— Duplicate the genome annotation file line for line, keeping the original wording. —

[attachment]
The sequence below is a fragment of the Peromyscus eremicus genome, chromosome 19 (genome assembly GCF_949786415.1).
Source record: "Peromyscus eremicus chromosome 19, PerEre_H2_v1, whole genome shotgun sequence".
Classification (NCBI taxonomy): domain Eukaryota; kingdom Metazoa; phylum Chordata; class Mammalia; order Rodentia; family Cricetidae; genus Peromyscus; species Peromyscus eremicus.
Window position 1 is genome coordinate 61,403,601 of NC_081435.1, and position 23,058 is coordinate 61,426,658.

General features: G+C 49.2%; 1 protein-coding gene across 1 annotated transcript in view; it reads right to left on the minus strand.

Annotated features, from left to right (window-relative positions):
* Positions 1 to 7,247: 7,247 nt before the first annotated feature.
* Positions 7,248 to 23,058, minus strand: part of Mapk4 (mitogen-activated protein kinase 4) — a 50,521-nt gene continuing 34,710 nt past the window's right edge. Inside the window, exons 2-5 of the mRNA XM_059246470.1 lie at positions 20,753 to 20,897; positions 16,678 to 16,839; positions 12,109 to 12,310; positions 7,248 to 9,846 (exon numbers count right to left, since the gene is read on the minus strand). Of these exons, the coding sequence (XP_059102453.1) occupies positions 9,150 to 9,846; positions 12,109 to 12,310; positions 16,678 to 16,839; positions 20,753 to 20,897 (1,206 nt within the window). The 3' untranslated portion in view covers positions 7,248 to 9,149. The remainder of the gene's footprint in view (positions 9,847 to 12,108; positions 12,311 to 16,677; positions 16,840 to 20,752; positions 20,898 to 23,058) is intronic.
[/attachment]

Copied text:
The sequence below is a fragment of the Peromyscus eremicus genome, chromosome 19 (genome assembly GCF_949786415.1).
Source record: "Peromyscus eremicus chromosome 19, PerEre_H2_v1, whole genome shotgun sequence".
Classification (NCBI taxonomy): domain Eukaryota; kingdom Metazoa; phylum Chordata; class Mammalia; order Rodentia; family Cricetidae; genus Peromyscus; species Peromyscus eremicus.
Window position 1 is genome coordinate 61,403,601 of NC_081435.1, and position 23,058 is coordinate 61,426,658.

General features: G+C 49.2%; 1 protein-coding gene across 1 annotated transcript in view; it reads right to left on the minus strand.

Annotated features, from left to right (window-relative positions):
* Positions 1 to 7,247: 7,247 nt before the first annotated feature.
* Positions 7,248 to 23,058, minus strand: part of Mapk4 (mitogen-activated protein kinase 4) — a 50,521-nt gene continuing 34,710 nt past the window's right edge. Inside the window, exons 2-5 of the mRNA XM_059246470.1 lie at positions 20,753 to 20,897; positions 16,678 to 16,839; positions 12,109 to 12,310; positions 7,248 to 9,846 (exon numbers count right to left, since the gene is read on the minus strand). Of these exons, the coding sequence (XP_059102453.1) occupies positions 9,150 to 9,846; positions 12,109 to 12,310; positions 16,678 to 16,839; positions 20,753 to 20,897 (1,206 nt within the window). The 3' untranslated portion in view covers positions 7,248 to 9,149. The remainder of the gene's footprint in view (positions 9,847 to 12,108; positions 12,311 to 16,677; positions 16,840 to 20,752; positions 20,898 to 23,058) is intronic.